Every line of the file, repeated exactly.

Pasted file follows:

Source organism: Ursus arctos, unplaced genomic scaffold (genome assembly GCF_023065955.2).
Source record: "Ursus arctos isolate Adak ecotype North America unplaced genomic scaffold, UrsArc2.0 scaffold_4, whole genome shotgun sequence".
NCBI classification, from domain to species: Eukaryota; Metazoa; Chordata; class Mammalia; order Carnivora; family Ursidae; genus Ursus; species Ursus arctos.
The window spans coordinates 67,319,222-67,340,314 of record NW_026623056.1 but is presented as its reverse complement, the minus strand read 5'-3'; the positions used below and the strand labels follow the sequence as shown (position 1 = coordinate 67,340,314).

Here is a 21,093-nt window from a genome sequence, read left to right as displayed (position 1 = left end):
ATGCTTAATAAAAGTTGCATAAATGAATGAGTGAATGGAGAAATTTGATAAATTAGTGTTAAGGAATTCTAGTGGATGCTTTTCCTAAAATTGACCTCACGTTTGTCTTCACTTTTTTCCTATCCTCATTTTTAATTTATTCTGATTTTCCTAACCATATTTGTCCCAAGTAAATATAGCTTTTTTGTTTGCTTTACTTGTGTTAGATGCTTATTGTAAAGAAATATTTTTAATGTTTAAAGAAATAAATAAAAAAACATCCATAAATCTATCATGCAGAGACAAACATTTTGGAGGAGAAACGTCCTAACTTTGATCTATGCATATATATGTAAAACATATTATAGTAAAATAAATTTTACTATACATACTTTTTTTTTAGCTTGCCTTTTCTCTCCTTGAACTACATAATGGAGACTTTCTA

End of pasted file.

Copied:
Source organism: Ursus arctos, unplaced genomic scaffold (genome assembly GCF_023065955.2).
Source record: "Ursus arctos isolate Adak ecotype North America unplaced genomic scaffold, UrsArc2.0 scaffold_4, whole genome shotgun sequence".
NCBI classification, from domain to species: Eukaryota; Metazoa; Chordata; class Mammalia; order Carnivora; family Ursidae; genus Ursus; species Ursus arctos.
The window spans coordinates 67,319,222-67,340,314 of record NW_026623056.1 but is presented as its reverse complement, the minus strand read 5'-3'; the positions used below and the strand labels follow the sequence as shown (position 1 = coordinate 67,340,314).

Here is a 21,093-nt window from a genome sequence, read left to right as displayed (position 1 = left end):
ATGCTTAATAAAAGTTGCATAAATGAATGAGTGAATGGAGAAATTTGATAAATTAGTGTTAAGGAATTCTAGTGGATGCTTTTCCTAAAATTGACCTCACGTTTGTCTTCACTTTTTTCCTATCCTCATTTTTAATTTATTCTGATTTTCCTAACCATATTTGTCCCAAGTAAATATAGCTTTTTTGTTTGCTTTACTTGTGTTAGATGCTTATTGTAAAGAAATATTTTTAATGTTTAAAGAAATAAATAAAAAAACATCCATAAATCTATCATGCAGAGACAAACATTTTGGAGGAGAAACGTCCTAACTTTGATCTATGCATATATATGTAAAACATATTATAGTAAAATAAATTTTACTATACATACTTTTTTTTTAGCTTGCCTTTTCTCTCCTTGAACTACATAATGGAGACTTTCTA